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The Rabbit Digestive System, Mysteries Explained

Most animals can’t digest fiber well, and it travels through them without much happening. Rabbits, however, have this nifty way of breaking down fibrous plant material and getting to all the nutrition stored inside.

In the rabbit GI system, food goes into the mouth, down the throat, through the stomach, through the intestines, then the colon and out the other end, just like it does for most mammals. But…the enzymes present during that process can’t break down fiber well at all. So rabbits divert much of the fiber to the caecum. The caecum is where the extra steps in digestion start. In the caecum, there are special bacteria that ferment and break down digestible fiber, getting all the nutrients locked inside. Some of the nutrients can be digested right there in the caecum, but most need another pass down the small intestines for absorption, so the food has to pass through your rabbit a second time.

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Diagram credit: Pet Habitat

How does this second trip through the system work?  The nutrients needing another pass move from the caecum back into the colon, and exit your bun as caecotrophs. These are larger, softer, and usually a slightly different color than the other litter box contents (they are usually together in a cluster, like a little bunch of grapes), and are a very important part of your rabbit’s nutrition. Your rabbit eats these caecotrophs, giving the GI tract another chance to absorb all nutrients that are now all broken down and ready for use. Herbivores get so much more out of their food this way! And since they already spend about 75% of their waking hours eating, getting all they can our of their food is essential. They simply couldn’t eat enough to get all the necessary nutrients if it weren’t for this cool caecum/bacteria thing they’ve got going on.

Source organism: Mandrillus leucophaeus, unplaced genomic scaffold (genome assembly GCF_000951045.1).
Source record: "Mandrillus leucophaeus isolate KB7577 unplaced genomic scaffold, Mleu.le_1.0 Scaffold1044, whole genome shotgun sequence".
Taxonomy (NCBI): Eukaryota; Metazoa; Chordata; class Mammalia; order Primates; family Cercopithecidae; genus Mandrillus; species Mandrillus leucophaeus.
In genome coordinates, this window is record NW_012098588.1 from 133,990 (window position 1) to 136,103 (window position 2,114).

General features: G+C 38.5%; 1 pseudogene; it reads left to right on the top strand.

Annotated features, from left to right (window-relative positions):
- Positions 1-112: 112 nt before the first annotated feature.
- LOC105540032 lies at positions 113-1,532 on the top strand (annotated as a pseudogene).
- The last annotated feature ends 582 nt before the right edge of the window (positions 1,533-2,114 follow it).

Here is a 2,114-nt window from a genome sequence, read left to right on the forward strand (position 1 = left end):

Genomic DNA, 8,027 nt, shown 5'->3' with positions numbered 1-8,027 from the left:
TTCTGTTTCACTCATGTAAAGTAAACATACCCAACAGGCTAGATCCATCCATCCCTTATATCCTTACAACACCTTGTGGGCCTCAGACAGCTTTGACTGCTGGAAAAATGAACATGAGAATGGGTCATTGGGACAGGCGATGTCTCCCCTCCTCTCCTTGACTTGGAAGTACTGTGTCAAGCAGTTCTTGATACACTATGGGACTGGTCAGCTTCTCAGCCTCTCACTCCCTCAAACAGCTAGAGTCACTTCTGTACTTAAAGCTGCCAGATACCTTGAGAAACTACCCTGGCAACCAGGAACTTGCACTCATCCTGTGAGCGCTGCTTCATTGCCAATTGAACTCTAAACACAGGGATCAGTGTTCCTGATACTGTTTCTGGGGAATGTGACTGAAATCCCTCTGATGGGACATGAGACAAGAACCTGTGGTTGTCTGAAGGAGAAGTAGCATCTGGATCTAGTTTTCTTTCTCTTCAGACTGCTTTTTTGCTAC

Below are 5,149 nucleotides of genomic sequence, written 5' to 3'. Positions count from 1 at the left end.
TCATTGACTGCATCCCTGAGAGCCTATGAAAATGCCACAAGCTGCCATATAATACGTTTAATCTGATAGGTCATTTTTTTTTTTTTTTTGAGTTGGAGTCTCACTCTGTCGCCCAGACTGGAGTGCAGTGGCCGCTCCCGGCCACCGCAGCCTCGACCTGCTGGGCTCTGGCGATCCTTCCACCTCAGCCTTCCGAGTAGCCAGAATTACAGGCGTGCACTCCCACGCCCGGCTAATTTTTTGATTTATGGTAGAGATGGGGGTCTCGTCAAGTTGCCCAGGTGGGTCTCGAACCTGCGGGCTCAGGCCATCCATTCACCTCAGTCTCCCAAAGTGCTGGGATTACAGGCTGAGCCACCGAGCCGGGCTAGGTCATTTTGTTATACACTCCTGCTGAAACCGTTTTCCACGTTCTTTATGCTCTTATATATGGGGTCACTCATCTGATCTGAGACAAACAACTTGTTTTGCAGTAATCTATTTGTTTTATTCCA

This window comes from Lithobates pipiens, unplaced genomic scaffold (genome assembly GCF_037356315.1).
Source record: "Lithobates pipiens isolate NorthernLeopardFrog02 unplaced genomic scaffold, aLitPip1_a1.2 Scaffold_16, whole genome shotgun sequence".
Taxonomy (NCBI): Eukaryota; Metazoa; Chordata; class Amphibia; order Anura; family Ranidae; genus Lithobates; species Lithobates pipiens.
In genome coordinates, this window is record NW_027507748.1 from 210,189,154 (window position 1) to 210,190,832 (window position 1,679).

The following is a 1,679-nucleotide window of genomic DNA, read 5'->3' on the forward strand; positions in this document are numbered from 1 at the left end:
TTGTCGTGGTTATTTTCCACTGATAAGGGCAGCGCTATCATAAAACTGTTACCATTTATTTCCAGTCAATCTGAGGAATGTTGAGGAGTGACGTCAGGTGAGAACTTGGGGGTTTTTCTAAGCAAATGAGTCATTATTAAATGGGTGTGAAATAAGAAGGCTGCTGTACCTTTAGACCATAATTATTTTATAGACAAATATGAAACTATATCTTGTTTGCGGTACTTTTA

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Difference in appearance: caecotrophs on the left, fecal pellets on the right.  Photo credit: mekarn.org

All of this has to happen at a particular rate, in order to keep things working properly. If there is a lack of fiber slowing down the movement rate through the system, the bacteria in the caecum can get out of balance. Fur your rabbit has swallowed during grooming can begin to form a blockage. Gas can build up and cause pain and bloat. All kinds of bad things happen when fiber isn’t moving through your little friend at the right speed.

So big shout of appreciation for lots of hay!  Let’s keep it moving, everyone.

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